Britain's top 10 wild swimming spots

Daniel Start, author of two fantastic books on wild swimming, gives us a little preview of Britain's magical rivers, lochs and glacial lakes that are perfect for beating the heatwave

21st May 2015
Wild swimmer

1. Snowdonia's stunning tarns 

Tarns – or llyns as they’re known in Wales – are those magical high lakes that appear as you’re sweating your way to the top of the mountain. The Rhinog Range in Snowdonia has more of them per square mile than anywhere else in Wales. Swimming in them provides a total landscape immersion and an ultimate sense of the wild. Llyn Eiddew has a shallow side with grassy sheep-mown banks for picnics, perfect for wading in. There’s also a deep side with cliff ledges for sun lounging and jumping in. A backdrop of bracken and stone peaks completes the scene.
 

A wild swimmer enjoys an evening dip in a Snowdonia tarn. Getty Images

2. Granchester meadows, Cambridgeshire

Take tea in Grantchester, Cambridgeshire, and enjoy a length of the River Cam that has changed little since Edwardian times. It was here that Rupert Brooke, Virginia Woolfe and other creative minds gathered to camp, picnic and swim naked. On a hot summer day, the languid mile-long stretch of river is still dotted with dons drinking Pimm’s. Punts and canoes glide by, some heading downstream towards Cambridge’s famous Backs, others upstream to the delightful Orchard Tea Gardens. Anywhere along the meadows is good for swimming, particularly on the outside of the bends where the river deepens, often to more than 1.8m (6ft).
 

Relaxed punters on the River Cam. Getty Images

3. River Avon, Claverton weir 

There is a 100m long weir in a wonderful valley off the Avon with long deep water stretches and shallow paddling areas above. The water is clean and the spot is surrounded by meadow with play areas under the weir, near the bank. To reach it, continue 3km on the A36 Claverton hamlet and then turn left down Ferry Lane. Walk to the bottom and cross into the big field and the weir will be on your right.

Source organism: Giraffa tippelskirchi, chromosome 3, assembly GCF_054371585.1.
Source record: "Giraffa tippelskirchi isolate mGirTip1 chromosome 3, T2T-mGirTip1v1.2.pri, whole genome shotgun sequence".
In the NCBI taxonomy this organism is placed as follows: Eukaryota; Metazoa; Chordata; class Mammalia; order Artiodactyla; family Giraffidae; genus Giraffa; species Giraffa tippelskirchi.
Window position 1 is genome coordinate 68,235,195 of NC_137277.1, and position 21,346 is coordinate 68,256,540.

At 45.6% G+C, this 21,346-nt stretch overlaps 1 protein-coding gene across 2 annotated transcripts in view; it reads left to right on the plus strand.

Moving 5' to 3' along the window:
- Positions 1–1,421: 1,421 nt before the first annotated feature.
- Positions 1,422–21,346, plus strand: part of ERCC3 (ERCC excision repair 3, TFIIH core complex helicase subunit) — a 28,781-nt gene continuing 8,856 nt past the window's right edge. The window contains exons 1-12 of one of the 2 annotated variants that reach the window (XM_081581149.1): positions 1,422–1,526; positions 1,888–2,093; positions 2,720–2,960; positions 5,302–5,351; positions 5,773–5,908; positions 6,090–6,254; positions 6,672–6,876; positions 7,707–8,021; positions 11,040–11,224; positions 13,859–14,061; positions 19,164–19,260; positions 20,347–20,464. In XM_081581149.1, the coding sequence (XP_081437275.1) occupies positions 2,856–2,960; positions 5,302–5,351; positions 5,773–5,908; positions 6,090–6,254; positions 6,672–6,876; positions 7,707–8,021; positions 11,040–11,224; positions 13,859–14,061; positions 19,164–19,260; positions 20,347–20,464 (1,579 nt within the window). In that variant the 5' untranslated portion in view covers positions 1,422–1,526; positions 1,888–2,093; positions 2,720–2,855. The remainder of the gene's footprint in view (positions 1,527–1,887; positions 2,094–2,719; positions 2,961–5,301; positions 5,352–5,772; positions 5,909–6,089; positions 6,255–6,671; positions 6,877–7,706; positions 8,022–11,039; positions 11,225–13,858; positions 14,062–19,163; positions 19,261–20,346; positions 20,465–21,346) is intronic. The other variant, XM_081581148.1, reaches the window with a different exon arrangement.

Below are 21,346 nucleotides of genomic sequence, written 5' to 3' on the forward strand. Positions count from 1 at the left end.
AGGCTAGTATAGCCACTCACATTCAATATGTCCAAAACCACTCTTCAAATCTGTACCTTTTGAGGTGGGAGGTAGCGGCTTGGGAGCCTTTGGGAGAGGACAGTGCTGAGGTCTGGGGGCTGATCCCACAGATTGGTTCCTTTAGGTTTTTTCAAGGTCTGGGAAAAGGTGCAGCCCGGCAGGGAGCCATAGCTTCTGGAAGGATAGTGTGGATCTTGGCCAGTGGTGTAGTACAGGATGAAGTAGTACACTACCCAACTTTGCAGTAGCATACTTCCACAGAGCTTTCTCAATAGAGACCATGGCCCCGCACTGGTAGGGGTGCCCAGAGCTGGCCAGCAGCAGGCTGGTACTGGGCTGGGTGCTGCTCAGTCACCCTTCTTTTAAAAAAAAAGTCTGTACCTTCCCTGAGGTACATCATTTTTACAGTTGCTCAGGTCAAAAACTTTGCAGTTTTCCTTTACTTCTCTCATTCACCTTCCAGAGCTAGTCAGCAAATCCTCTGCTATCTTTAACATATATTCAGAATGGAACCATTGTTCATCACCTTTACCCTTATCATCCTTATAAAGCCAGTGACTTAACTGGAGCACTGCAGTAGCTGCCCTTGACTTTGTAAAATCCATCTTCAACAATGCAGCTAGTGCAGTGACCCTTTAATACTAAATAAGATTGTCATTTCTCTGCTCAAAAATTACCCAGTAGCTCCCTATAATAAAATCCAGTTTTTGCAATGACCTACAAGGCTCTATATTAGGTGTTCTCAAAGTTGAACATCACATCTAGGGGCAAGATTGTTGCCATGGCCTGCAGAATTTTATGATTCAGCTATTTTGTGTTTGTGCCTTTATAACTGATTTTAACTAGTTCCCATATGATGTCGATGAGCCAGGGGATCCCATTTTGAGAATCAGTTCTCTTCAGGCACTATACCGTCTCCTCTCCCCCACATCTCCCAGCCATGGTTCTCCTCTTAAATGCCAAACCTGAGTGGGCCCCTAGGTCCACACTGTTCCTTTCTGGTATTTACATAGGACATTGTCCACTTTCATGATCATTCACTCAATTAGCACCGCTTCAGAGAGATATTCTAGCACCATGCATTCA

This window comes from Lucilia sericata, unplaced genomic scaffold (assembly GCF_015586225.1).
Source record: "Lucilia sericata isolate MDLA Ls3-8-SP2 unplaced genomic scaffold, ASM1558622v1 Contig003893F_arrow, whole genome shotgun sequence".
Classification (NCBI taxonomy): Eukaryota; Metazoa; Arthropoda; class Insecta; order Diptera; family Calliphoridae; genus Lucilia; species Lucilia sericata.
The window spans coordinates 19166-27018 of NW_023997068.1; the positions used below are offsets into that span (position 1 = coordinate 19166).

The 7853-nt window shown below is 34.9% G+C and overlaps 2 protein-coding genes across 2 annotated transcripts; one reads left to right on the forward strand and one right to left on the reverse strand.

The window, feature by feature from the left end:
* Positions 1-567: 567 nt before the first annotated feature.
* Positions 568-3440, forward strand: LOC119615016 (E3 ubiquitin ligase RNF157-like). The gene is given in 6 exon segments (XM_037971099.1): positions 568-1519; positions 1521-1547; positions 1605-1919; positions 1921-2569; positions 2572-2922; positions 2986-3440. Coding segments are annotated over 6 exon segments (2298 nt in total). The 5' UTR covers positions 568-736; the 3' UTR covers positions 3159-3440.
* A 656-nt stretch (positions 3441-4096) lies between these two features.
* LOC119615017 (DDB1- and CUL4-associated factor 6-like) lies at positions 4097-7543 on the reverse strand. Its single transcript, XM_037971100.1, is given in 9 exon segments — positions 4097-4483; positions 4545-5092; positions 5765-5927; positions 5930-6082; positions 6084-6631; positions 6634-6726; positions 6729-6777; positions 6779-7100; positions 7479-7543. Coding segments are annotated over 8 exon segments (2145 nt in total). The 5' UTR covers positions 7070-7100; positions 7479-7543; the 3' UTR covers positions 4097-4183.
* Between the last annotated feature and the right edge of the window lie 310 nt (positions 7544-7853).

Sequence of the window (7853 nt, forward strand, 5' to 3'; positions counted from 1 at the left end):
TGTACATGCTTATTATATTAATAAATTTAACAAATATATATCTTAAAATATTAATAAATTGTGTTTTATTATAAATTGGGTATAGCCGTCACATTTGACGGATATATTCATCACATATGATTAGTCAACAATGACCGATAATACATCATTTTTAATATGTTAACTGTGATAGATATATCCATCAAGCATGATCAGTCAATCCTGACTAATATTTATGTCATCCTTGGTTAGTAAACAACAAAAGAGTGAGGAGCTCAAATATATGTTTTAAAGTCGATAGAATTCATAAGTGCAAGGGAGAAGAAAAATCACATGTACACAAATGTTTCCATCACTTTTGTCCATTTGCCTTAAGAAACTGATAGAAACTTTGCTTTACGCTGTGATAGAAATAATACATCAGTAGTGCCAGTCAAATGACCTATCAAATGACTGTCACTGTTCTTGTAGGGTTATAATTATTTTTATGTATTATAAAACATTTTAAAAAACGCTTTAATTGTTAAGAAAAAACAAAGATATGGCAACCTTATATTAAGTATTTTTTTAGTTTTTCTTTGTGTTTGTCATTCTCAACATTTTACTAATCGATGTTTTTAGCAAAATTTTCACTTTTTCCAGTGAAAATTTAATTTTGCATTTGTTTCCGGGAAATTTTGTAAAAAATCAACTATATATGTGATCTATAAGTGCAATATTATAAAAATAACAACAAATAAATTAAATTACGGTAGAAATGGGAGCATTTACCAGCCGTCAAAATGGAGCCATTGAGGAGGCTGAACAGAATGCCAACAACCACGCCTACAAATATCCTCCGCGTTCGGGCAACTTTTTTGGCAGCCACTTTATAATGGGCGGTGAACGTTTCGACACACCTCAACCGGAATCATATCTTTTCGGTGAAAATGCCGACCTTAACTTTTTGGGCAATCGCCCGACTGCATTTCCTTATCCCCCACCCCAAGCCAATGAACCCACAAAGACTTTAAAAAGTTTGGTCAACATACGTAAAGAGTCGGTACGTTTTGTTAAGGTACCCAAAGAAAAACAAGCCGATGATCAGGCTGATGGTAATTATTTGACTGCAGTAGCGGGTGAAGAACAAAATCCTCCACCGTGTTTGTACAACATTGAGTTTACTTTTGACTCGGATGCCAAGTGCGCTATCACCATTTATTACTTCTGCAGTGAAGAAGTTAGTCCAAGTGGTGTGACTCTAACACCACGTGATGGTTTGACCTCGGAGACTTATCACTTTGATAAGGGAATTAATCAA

Claverton Small weir, near Bath, East Somerset. Geograph

4. Waterfall Woods in the Breacon Beacons

The Waterfall Woods abound with natural pools and the sound of falling water. Follow the woodland trail from Pontneddfechan for 20 minutes and you’ll come to a flat rocky outcrop on the right above a mini canyon. This is a great place to picnic while watching people snorkel below, searching for underwater rock formations in the clear waters. Further on there’s a large junction pool beneath a footbridge where families swim and older children jump. Sgwd Gwladys, or Lady Falls, occupies a giant amphitheatre rimmed with a lip of dark black gritstone. Moss and ferns grow in this misty microclimate, one of the most beautiful waterfalls in Wales.
 
5. Boating on the River Ouse

The River Ouse, which winds through the Sussex Downs, is one of the most beautiful waterways in the south-east. Its grassy banks are a perfect place for swimming races, leapfrog and other riverside hijinx. You can picnic at Barcombe Mills in open meadows or head upstream to the remote riverside Anchor Inn. Here you can hire one of its fleet of blue paddle boats and row or swim for more than two miles through remote and beautiful countryside. The spire of Isfield church is the only building in sight for the whole journey.
 

An aerial view of the River Ouse, near Isfield, East Sussex. Geograph

6. Plunge pools in the Cheviouts